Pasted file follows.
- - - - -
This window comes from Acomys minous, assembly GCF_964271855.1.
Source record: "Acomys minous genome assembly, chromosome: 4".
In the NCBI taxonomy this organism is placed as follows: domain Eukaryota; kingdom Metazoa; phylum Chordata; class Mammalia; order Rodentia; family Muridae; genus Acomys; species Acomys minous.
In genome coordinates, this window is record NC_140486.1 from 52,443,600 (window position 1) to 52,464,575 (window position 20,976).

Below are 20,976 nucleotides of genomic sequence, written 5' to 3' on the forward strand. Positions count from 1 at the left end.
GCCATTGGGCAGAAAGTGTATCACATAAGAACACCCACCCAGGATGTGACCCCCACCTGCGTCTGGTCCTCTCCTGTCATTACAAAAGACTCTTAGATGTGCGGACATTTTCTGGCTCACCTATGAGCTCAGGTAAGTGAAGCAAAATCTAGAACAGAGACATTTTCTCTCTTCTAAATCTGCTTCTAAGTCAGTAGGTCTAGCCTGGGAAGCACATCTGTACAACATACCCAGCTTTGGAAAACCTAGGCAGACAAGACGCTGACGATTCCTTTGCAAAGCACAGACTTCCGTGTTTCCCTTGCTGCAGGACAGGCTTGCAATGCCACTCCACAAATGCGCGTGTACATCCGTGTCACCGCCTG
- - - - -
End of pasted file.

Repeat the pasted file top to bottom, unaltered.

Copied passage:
This window comes from Acomys minous, assembly GCF_964271855.1.
Source record: "Acomys minous genome assembly, chromosome: 4".
In the NCBI taxonomy this organism is placed as follows: domain Eukaryota; kingdom Metazoa; phylum Chordata; class Mammalia; order Rodentia; family Muridae; genus Acomys; species Acomys minous.
In genome coordinates, this window is record NC_140486.1 from 52,443,600 (window position 1) to 52,464,575 (window position 20,976).

Below are 20,976 nucleotides of genomic sequence, written 5' to 3' on the forward strand. Positions count from 1 at the left end.
GCCATTGGGCAGAAAGTGTATCACATAAGAACACCCACCCAGGATGTGACCCCCACCTGCGTCTGGTCCTCTCCTGTCATTACAAAAGACTCTTAGATGTGCGGACATTTTCTGGCTCACCTATGAGCTCAGGTAAGTGAAGCAAAATCTAGAACAGAGACATTTTCTCTCTTCTAAATCTGCTTCTAAGTCAGTAGGTCTAGCCTGGGAAGCACATCTGTACAACATACCCAGCTTTGGAAAACCTAGGCAGACAAGACGCTGACGATTCCTTTGCAAAGCACAGACTTCCGTGTTTCCCTTGCTGCAGGACAGGCTTGCAATGCCACTCCACAAATGCGCGTGTACATCCGTGTCACCGCCTG